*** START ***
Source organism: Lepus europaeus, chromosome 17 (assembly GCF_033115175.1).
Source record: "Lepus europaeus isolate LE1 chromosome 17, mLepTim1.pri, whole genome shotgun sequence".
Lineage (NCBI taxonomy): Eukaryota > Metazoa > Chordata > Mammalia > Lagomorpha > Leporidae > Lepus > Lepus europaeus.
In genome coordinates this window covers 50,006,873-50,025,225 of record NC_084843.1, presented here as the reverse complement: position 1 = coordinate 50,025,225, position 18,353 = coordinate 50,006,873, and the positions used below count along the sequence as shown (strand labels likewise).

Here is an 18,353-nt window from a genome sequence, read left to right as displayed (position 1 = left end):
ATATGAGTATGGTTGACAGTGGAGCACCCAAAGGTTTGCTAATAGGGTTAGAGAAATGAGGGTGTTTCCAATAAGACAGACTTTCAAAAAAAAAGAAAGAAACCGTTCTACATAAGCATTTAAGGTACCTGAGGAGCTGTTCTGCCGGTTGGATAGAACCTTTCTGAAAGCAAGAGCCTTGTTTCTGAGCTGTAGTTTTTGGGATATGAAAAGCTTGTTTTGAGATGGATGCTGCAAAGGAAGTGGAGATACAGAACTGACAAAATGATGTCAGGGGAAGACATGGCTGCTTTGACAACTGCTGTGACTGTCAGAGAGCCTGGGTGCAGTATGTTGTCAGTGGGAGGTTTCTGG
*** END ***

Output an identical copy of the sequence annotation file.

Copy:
Source organism: Lepus europaeus, chromosome 17 (assembly GCF_033115175.1).
Source record: "Lepus europaeus isolate LE1 chromosome 17, mLepTim1.pri, whole genome shotgun sequence".
Lineage (NCBI taxonomy): Eukaryota > Metazoa > Chordata > Mammalia > Lagomorpha > Leporidae > Lepus > Lepus europaeus.
In genome coordinates this window covers 50,006,873-50,025,225 of record NC_084843.1, presented here as the reverse complement: position 1 = coordinate 50,025,225, position 18,353 = coordinate 50,006,873, and the positions used below count along the sequence as shown (strand labels likewise).

Here is an 18,353-nt window from a genome sequence, read left to right as displayed (position 1 = left end):
ATATGAGTATGGTTGACAGTGGAGCACCCAAAGGTTTGCTAATAGGGTTAGAGAAATGAGGGTGTTTCCAATAAGACAGACTTTCAAAAAAAAAGAAAGAAACCGTTCTACATAAGCATTTAAGGTACCTGAGGAGCTGTTCTGCCGGTTGGATAGAACCTTTCTGAAAGCAAGAGCCTTGTTTCTGAGCTGTAGTTTTTGGGATATGAAAAGCTTGTTTTGAGATGGATGCTGCAAAGGAAGTGGAGATACAGAACTGACAAAATGATGTCAGGGGAAGACATGGCTGCTTTGACAACTGCTGTGACTGTCAGAGAGCCTGGGTGCAGTATGTTGTCAGTGGGAGGTTTCTGG